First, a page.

"The West and Western manufacturers are paying a hefty price for their greed and stupidity"
Bolaji I agree with your assertion. Why would anyone blame China for tightening the price and supply of her mineral resources, The Chinese government is only protecting the interests of its people and the nation. At least China is not refusing access, is only restricting supply at a higher cost. So what's all the noise making for?
Kevin, You got it. The only dissention I have is on the issue of restriction on supply. China is restricting supply and has done this successfully so far because of two factors. One, it knows it will take time to restart alternate supply sources and, two, it knows the China rare earths price is still well below the foreign ones. Plus, as you noted, we are making the end products in China anyway so if Western mines are restarted we will have to add shipping costs to already expensive mining costs. So, what do we do? We complain to Congress and WTO and then we pay their price/continue to pay whatever they charge.
Wizzard-of-Rad-eee-ooo, Imagine if electricity could be stored and exported. You are right. We would be importing even this from China and we would be wailing if they shut off the spigot. Perhaps we are just crying wolf where there's none but lets all hope China remains our trading partner and abide by WTO rulings, otherwise there's a lot we get from them now that may vanish during an argument.
@Kevin: Good point about the steel industry and OPEC. I was also thinking of diamonds and De Beers. Anyone that controls a commodity (oil, diamonds) can control the production, export and price. The US arguably has oil reserves that we don't tap, or they are too expensive to tap. We also have sources of REEs, but they haven't been deemed as economically viable (read, too expensive). It is only when things start to get too expensive, or political pressure starts to get too intense, that the government reacts. The electronics industry has been rasing the alarm about REEs for awhile, but now we act? We were up in arms about oil prices, but as soon as gas crept down to $3-plus/gallon we forgot all about it. Like Wall Street, our needs are short-sighted and we do the same thing over and over again.
The US has strict and complex federal environmental laws, complex federal land use laws, complex federal labor laws, complex state, county and city laws, all of which change erratically and unpredictably in wording and enforcement, as well as a unionized work force. China has few laws that come from a single authority and workers that work and live almost as slaves.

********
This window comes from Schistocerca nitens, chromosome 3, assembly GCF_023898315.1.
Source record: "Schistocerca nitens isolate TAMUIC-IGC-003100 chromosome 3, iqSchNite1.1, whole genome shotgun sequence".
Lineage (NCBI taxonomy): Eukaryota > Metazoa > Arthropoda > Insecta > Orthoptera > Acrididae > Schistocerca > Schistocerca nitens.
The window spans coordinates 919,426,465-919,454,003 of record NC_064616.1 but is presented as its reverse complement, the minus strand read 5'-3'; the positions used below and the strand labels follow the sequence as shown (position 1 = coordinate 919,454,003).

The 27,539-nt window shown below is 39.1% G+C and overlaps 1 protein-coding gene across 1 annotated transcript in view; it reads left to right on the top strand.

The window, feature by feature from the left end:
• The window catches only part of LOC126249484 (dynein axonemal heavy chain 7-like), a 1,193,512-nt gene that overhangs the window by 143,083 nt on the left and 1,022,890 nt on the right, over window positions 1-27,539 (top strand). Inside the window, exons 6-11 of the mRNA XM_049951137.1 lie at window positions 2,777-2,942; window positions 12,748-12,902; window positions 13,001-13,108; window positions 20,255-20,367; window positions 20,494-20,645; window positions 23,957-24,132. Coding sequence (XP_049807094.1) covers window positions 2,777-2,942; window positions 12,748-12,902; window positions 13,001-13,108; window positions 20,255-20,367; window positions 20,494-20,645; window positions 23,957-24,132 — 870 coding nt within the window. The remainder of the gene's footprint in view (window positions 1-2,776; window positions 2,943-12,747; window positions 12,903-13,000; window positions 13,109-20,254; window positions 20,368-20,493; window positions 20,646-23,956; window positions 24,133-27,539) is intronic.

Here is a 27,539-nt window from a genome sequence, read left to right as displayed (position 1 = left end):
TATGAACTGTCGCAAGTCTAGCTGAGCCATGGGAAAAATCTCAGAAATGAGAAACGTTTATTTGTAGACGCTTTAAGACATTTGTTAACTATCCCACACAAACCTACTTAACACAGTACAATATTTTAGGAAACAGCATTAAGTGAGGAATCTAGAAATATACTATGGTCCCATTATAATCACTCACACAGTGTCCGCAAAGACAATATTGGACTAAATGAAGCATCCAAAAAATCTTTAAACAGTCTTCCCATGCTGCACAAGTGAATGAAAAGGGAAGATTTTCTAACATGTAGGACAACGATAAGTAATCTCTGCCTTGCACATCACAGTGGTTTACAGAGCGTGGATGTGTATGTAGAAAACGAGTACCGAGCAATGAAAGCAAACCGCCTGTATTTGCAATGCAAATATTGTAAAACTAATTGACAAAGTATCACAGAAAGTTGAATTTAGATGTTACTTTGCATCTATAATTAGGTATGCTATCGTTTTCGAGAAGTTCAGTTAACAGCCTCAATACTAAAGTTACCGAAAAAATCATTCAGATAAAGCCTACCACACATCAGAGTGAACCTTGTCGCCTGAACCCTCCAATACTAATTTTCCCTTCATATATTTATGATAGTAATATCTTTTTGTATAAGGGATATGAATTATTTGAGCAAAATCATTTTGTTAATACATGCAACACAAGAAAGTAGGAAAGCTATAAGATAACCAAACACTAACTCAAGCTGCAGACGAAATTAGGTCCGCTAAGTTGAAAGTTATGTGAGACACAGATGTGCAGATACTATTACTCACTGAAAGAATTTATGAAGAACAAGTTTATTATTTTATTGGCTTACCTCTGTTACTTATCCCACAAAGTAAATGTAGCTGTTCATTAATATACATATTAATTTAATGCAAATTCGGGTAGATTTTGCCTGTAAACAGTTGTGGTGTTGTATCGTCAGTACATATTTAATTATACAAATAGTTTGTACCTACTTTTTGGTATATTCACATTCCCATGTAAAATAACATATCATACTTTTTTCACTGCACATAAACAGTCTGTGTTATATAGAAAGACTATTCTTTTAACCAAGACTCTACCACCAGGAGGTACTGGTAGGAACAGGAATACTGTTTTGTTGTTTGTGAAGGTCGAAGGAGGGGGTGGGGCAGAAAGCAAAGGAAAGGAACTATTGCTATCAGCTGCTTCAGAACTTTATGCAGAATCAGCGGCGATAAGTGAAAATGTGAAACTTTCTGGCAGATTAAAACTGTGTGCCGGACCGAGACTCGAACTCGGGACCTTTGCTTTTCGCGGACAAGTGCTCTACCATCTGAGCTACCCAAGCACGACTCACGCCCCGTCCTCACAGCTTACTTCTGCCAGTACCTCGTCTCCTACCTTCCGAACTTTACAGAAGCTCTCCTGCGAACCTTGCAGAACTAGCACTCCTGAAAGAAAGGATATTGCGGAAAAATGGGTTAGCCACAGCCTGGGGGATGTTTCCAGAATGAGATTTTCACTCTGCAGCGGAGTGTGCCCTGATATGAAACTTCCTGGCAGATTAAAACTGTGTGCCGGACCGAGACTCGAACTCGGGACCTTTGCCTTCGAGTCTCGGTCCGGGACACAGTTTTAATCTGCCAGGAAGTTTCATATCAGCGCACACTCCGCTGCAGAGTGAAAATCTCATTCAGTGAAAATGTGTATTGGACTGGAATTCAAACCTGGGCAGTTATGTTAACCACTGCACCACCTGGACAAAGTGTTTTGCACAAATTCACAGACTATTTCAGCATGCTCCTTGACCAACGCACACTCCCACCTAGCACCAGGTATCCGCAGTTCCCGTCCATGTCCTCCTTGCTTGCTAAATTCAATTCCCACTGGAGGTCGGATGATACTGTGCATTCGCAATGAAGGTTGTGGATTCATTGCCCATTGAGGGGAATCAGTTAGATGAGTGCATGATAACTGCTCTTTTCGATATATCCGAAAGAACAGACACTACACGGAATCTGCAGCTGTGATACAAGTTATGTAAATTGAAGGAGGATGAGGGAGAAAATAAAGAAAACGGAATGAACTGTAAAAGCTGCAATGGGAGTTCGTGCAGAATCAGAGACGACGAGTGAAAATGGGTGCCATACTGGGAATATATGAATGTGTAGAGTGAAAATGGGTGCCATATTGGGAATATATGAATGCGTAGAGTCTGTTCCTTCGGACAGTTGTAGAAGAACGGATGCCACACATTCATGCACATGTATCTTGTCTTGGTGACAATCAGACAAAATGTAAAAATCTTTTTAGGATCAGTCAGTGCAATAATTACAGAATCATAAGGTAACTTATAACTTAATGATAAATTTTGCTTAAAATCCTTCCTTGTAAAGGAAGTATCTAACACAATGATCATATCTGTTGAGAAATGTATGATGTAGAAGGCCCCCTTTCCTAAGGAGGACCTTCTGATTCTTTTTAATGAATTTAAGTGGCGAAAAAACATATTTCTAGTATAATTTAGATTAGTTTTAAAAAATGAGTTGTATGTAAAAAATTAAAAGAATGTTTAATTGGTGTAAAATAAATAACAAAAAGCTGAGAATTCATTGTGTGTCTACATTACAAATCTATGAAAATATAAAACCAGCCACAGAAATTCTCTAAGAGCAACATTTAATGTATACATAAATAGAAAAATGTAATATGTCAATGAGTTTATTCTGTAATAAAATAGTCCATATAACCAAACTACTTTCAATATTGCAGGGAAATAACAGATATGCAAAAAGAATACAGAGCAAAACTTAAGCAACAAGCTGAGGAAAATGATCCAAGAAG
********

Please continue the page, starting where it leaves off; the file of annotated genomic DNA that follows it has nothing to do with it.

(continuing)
So, any financially minded user of REEs will buy the cheaper materials from China. This means US mines will go out of business. Now that US mines are out of business hundreds of bureaucrats have nothing to do (great!) and tens of thousands of mine workers have no job (not so great!).
If we make the products in the US, you would add the cost of shipping to the cheap Chinese REEs, making them less attractive. But, as long as we make the products in China, locally procured REEs will probably always make more sense.
Being essentially the only supply of REEs, China can now set the price they wish, very much like OPEC sets the price they wish.
What to do? Pay that price and let US investors decide when the price has risen high enough to make resuming mining operations in the US financially viable.
I don't see a problem with China charging more for exported REEs, as long as they don't restrict supply (can't imagine why they would). After all, there are many countries with REEs and with a regulatory and employee protection environment somewhere between the US's and China's that will start mining if a profit can be made. If China restricts supply enough, the price will go up beyond the price they set and alternative supplies will be created even more quickly.
Shall we review the steel industry's recent history? The Japanese, with no iron on the island, made themselves the world supplier of steel and put the US steel industry in mothballs. Have we learned anything yet?
China itself is actually the biggest beneficiary of Wall St. and its short term policies. Thanks to Wall St hold on DC, the media and academia, for the last 25 years China has been playing the US for chumps and racking up a trade surplus of $ 350 billion per year since 1995 ( they import from the US only food grains & raw materials since Wall St. siphons off US technology to China for free ! ),